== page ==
The exact number of hours a bat roosts varies upon what season it is and what the temperature outside is. At the start of the year and at the end of the year, a bat is usually in hibernation. However, during the months of April or May, bats are fully active within feeding and can move from roost to roost if they wish.

How Far Do Bats Fly From Their Home

Male bats are usually the ones to fly out since they want to defend a roost. This can be done to protect it’s female companion, or even try attract a female bat during mating season!

A male bat is one of the biggest bats and can fly around 10 kilometres from their roost. However, during colder months or temperatures, a bat may only fly out a kilometre away from it’s roost for food or even not fly out at all!

When it is near hibernation season, a bat may travel out a bit more to find warmer shelter and food to store. In maternity season, a group of female bats may fly out to find a better environment to give birth.

Do Bats Come Back And Stay In The Same Roost

Bats are very loyal to their roost and will return to the same roost every year. However, most bats are very unlikely to stay in the same building all year round due to temperatures, mating seasons, maternity (females) and hibernation.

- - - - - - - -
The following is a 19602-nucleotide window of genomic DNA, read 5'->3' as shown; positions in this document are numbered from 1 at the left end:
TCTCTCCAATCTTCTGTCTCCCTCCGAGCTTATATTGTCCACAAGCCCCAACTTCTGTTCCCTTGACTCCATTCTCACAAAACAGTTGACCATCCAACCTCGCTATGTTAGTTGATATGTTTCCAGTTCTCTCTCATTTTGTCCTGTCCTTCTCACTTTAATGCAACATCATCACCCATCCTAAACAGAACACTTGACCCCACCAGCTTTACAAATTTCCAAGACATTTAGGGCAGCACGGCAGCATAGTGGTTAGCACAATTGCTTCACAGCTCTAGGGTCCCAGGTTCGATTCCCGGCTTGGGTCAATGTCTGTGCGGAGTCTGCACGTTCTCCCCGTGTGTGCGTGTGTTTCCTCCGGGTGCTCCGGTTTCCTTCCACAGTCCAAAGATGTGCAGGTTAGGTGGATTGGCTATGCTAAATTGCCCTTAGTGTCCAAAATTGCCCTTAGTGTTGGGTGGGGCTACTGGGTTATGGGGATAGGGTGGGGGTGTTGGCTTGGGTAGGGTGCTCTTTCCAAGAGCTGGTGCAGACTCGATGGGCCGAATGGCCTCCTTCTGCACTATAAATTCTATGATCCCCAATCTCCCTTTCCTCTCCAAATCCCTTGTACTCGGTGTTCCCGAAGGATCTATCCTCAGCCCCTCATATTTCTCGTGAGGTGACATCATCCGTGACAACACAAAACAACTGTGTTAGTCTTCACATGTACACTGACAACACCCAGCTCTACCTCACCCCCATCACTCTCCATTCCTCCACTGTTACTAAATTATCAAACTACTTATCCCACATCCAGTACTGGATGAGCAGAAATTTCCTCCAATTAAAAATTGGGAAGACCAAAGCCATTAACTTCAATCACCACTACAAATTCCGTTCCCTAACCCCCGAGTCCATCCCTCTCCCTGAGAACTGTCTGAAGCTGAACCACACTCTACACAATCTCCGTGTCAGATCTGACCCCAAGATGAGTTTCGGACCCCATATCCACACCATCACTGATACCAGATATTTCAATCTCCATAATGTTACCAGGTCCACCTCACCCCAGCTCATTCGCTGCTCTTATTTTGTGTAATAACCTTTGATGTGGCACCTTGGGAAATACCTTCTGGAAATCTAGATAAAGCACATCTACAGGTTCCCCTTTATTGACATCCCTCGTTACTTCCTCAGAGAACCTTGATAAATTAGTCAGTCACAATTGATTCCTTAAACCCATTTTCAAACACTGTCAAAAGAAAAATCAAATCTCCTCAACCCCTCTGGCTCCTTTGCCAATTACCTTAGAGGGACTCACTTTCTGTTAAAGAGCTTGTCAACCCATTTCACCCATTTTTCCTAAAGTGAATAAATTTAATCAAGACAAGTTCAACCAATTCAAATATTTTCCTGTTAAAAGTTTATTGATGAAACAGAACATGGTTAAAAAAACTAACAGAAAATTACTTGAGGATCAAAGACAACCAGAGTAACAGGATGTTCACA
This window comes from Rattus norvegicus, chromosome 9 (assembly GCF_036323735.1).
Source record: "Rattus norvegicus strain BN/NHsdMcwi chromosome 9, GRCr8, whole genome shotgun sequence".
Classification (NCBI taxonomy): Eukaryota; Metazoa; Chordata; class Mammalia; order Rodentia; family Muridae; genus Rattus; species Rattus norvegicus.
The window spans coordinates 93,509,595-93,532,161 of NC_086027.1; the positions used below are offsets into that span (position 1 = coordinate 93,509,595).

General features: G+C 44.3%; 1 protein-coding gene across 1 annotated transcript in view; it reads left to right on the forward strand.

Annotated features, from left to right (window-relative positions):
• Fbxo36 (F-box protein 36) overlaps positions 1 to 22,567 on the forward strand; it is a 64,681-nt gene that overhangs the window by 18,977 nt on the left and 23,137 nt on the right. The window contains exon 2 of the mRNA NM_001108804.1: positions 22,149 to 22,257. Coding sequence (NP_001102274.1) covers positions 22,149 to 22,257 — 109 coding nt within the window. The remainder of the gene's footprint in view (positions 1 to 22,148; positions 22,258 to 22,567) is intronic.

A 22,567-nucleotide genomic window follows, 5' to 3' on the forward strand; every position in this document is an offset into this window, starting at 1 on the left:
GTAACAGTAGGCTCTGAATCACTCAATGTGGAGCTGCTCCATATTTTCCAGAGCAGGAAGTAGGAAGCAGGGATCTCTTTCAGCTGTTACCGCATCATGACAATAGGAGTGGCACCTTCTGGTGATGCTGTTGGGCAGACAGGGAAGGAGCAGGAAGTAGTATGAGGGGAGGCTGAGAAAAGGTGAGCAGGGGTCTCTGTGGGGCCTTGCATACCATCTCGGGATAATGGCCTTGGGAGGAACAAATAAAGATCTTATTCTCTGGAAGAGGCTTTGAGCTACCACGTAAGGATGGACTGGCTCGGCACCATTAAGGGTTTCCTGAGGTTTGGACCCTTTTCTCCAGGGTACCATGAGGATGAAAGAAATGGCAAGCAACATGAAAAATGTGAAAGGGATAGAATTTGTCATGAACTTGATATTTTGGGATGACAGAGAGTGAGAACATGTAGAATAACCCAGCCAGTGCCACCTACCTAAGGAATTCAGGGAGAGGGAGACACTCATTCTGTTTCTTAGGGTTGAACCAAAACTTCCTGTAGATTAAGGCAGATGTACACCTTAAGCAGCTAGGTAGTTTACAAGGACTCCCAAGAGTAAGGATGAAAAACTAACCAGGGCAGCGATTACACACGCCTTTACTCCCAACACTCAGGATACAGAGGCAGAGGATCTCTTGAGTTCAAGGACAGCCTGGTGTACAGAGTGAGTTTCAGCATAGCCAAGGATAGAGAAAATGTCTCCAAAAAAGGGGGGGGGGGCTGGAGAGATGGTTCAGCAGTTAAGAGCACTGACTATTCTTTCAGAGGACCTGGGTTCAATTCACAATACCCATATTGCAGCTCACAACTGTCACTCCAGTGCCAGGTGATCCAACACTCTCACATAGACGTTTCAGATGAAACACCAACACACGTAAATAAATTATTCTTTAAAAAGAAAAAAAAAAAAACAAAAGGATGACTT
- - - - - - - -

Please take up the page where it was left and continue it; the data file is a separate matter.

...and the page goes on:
Bats are creatures of habit and strict routine. They will most likely roost together every year in the same area. When it is hibernation season, a bat may leave the roost to hibernate elsewhere such as hole in a tree. Then in April, the bats will return to their original roost which may be in your home! Same spot every year!

Furthermore, female bats will often choose the same area to give birth each year.

How To Stop And Deter Bats From Roosting In Your House

Unfortunately, within some countries such as the UK, you can’t do anything to deter or stop a bat by harming them. You can’t just go out there and buy a bottle of bat killer or a repellent similar to rat repellent etc.

It is about stopping them entering your house or keeping them away, as once they are in it can be hard and costly to get them out!